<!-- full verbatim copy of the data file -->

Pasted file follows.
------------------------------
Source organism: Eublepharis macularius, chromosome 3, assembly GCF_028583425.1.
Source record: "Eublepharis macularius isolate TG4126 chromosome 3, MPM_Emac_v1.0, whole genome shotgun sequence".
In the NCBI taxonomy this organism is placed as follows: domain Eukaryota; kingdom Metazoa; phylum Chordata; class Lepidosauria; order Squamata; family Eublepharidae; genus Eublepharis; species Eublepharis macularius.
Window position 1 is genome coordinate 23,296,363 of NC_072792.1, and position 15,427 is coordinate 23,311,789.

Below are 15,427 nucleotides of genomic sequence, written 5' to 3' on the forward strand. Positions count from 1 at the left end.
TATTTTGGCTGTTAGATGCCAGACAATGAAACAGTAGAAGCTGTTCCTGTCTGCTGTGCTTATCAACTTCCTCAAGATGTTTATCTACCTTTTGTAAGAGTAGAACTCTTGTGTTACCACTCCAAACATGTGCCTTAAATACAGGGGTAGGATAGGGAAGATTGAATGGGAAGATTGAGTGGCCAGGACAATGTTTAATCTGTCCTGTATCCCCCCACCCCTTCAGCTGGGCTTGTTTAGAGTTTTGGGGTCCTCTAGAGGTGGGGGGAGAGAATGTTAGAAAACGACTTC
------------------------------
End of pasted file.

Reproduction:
Source organism: Eublepharis macularius, chromosome 3, assembly GCF_028583425.1.
Source record: "Eublepharis macularius isolate TG4126 chromosome 3, MPM_Emac_v1.0, whole genome shotgun sequence".
In the NCBI taxonomy this organism is placed as follows: domain Eukaryota; kingdom Metazoa; phylum Chordata; class Lepidosauria; order Squamata; family Eublepharidae; genus Eublepharis; species Eublepharis macularius.
Window position 1 is genome coordinate 23,296,363 of NC_072792.1, and position 15,427 is coordinate 23,311,789.

Below are 15,427 nucleotides of genomic sequence, written 5' to 3' on the forward strand. Positions count from 1 at the left end.
TATTTTGGCTGTTAGATGCCAGACAATGAAACAGTAGAAGCTGTTCCTGTCTGCTGTGCTTATCAACTTCCTCAAGATGTTTATCTACCTTTTGTAAGAGTAGAACTCTTGTGTTACCACTCCAAACATGTGCCTTAAATACAGGGGTAGGATAGGGAAGATTGAATGGGAAGATTGAGTGGCCAGGACAATGTTTAATCTGTCCTGTATCCCCCCACCCCTTCAGCTGGGCTTGTTTAGAGTTTTGGGGTCCTCTAGAGGTGGGGGGAGAGAATGTTAGAAAACGACTTC